When Lisa was younger, being a parole officer wasn’t what she envisioned for herself at all.  She actually started out as a teacher, and then became a Children’s Advocate for DSS.  It was during this time that she got involved volunteering with a homeless ministry in New York that gave out clothing.  

 One night while volunteering there, she was helping a lady find a pair of shoes.  She searched the back, and apologetically came back with a pair of shoes that were a half size too big.  The lady was thrilled to have them anyway.  It was this moment that Lisa looked down and realized the woman had come in wearing only socks. She had no shoes at all.

 Lisa described her next move as a “God thing”.  Instead of just handing her the pair of shoes, as she would’ve ordinarily done, she felt led to kneel down and put the shoes on the woman’s feet.  Sound reminiscent of anyone?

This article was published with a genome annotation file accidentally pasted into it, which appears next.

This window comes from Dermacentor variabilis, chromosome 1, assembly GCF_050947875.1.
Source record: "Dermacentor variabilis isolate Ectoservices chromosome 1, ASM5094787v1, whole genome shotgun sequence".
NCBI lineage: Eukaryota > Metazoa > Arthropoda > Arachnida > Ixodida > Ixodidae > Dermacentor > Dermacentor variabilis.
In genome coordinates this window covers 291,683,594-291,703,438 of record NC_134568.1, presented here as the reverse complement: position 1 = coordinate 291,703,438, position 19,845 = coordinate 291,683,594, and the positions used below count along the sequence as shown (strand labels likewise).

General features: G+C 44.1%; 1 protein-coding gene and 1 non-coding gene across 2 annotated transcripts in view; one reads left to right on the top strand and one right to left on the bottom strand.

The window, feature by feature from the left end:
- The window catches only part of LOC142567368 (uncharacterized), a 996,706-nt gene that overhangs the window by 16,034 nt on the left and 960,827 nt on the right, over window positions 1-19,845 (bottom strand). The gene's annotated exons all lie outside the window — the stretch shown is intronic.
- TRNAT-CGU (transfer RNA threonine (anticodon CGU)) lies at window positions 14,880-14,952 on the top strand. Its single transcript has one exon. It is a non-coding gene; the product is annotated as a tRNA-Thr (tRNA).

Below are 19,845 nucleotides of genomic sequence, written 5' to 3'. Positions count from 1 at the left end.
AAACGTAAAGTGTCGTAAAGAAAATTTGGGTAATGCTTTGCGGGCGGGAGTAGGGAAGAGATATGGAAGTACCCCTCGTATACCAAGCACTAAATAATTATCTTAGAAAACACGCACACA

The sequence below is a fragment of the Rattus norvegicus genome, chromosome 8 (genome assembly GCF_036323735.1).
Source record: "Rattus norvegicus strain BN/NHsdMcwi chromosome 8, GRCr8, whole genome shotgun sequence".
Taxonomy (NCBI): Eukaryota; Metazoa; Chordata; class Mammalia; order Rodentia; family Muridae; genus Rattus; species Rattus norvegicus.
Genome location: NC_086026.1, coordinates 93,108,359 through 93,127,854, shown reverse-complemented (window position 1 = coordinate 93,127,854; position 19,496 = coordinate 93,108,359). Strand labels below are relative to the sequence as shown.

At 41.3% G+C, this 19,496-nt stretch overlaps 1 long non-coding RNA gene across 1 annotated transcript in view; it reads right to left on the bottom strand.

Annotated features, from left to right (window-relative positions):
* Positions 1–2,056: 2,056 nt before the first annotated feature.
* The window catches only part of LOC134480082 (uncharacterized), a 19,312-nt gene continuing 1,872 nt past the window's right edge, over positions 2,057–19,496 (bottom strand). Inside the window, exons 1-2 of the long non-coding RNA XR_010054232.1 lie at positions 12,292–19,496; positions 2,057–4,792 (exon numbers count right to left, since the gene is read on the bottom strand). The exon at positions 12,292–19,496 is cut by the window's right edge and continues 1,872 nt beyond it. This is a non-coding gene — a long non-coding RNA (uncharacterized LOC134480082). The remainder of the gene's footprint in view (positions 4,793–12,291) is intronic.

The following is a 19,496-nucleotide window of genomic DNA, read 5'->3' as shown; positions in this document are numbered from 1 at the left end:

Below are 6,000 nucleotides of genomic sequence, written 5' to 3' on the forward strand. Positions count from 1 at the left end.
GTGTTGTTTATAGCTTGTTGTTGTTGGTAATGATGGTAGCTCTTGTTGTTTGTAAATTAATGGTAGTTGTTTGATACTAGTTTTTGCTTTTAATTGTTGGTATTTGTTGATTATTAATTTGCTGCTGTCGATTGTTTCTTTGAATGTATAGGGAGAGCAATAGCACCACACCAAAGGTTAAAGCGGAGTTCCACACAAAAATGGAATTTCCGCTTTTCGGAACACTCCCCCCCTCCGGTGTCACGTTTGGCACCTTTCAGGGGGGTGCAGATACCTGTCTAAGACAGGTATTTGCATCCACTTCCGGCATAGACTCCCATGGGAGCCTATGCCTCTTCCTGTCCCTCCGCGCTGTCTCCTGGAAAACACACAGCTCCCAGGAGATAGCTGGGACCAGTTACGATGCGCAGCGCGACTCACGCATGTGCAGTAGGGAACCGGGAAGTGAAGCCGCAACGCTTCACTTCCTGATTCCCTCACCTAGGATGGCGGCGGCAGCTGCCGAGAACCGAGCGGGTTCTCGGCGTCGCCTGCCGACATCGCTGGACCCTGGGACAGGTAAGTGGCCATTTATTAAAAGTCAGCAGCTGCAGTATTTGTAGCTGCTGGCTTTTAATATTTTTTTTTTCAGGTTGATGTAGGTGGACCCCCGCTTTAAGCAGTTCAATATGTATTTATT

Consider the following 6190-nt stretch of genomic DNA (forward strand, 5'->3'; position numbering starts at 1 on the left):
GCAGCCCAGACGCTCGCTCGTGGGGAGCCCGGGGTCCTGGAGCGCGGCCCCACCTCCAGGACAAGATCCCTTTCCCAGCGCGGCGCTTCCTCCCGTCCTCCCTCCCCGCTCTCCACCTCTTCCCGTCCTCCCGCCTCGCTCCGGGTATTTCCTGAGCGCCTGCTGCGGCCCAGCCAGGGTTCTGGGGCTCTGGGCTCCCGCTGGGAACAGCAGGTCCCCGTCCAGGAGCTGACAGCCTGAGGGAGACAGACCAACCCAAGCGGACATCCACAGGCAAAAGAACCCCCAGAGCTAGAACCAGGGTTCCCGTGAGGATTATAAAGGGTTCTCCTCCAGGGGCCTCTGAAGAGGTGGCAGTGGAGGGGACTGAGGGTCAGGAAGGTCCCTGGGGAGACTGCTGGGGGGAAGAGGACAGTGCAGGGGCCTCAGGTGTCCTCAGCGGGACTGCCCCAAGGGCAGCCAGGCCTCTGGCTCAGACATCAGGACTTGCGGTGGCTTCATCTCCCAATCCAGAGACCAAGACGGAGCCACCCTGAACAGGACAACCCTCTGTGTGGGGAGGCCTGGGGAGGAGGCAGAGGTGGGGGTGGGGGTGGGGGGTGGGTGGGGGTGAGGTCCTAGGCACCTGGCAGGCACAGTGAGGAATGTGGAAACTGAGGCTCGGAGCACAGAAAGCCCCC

After that the woman hugged and kissed her. It was so overwhelming to Lisa that she had to walk out.  God had used her in that moment to emulate His Son kneeling to wash His disciple’s feet.  He led her to “be Jesus” to the shoeless woman.  From that moment on, she knew that for her life to mean something, it had to be about service to others.  

That is the reason she serves parolees, and shows them the hope of Jesus and how he can change their lives.  Over the years, no matter where she’s lived, Lisa has found a homeless ministry in which to serve. That is the reason she sought out the LOT Project when her own church’s homeless ministry closed.  There was a hole left in her heart that only service to those forgotten and avoided could fill.

 After talking with Lisa while we served, I was reminded of something Andy likes to tell the volunteers before guests arrive.  The LOT Project is a place to meet Jesus.  I realized that by changing my plans, God had introduced me to my next blog post.  I saw Jesus tonight in Lisa “The Hammer”.  

Jesus may not always look how we thought He would.  He may not have any teeth, he may not be very clean, or he may be a short lady with an infectious smile and a Jersey accent.  No matter how He looks, I promise you, you’ll find Him at the LOT.

What’s In a Name?

by Kerri Gailey

Kerri Gailey March 2014